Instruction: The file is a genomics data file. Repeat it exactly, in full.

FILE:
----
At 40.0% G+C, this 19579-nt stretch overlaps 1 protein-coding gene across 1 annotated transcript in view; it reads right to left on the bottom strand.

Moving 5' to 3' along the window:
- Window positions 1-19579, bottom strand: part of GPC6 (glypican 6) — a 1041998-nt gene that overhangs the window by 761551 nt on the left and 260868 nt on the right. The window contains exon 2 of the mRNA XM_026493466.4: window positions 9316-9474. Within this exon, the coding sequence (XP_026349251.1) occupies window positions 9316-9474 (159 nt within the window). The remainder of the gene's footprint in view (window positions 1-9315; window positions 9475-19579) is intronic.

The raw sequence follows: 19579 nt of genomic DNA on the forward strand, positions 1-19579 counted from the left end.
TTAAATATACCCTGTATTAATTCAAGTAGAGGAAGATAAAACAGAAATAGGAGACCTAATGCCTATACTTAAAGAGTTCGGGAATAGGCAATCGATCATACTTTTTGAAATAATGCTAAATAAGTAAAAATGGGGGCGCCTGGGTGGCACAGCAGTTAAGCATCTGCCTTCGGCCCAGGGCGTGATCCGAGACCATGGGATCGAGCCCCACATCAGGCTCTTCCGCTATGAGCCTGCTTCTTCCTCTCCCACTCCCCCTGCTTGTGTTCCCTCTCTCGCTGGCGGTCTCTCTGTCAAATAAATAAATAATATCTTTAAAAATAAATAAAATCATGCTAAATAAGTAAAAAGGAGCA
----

At 40.0% G+C, this 19579-nt stretch overlaps 1 protein-coding gene across 1 annotated transcript in view; it reads right to left on the bottom strand.

Moving 5' to 3' along the window:
- Window positions 1-19579, bottom strand: part of GPC6 (glypican 6) — a 1041998-nt gene that overhangs the window by 761551 nt on the left and 260868 nt on the right. The window contains exon 2 of the mRNA XM_026493466.4: window positions 9316-9474. Within this exon, the coding sequence (XP_026349251.1) occupies window positions 9316-9474 (159 nt within the window). The remainder of the gene's footprint in view (window positions 1-9315; window positions 9475-19579) is intronic.

The raw sequence follows: 19579 nt of genomic DNA on the forward strand, positions 1-19579 counted from the left end.
TTAAATATACCCTGTATTAATTCAAGTAGAGGAAGATAAAACAGAAATAGGAGACCTAATGCCTATACTTAAAGAGTTCGGGAATAGGCAATCGATCATACTTTTTGAAATAATGCTAAATAAGTAAAAATGGGGGCGCCTGGGTGGCACAGCAGTTAAGCATCTGCCTTCGGCCCAGGGCGTGATCCGAGACCATGGGATCGAGCCCCACATCAGGCTCTTCCGCTATGAGCCTGCTTCTTCCTCTCCCACTCCCCCTGCTTGTGTTCCCTCTCTCGCTGGCGGTCTCTCTGTCAAATAAATAAATAATATCTTTAAAAATAAATAAAATCATGCTAAATAAGTAAAAAGGAGCA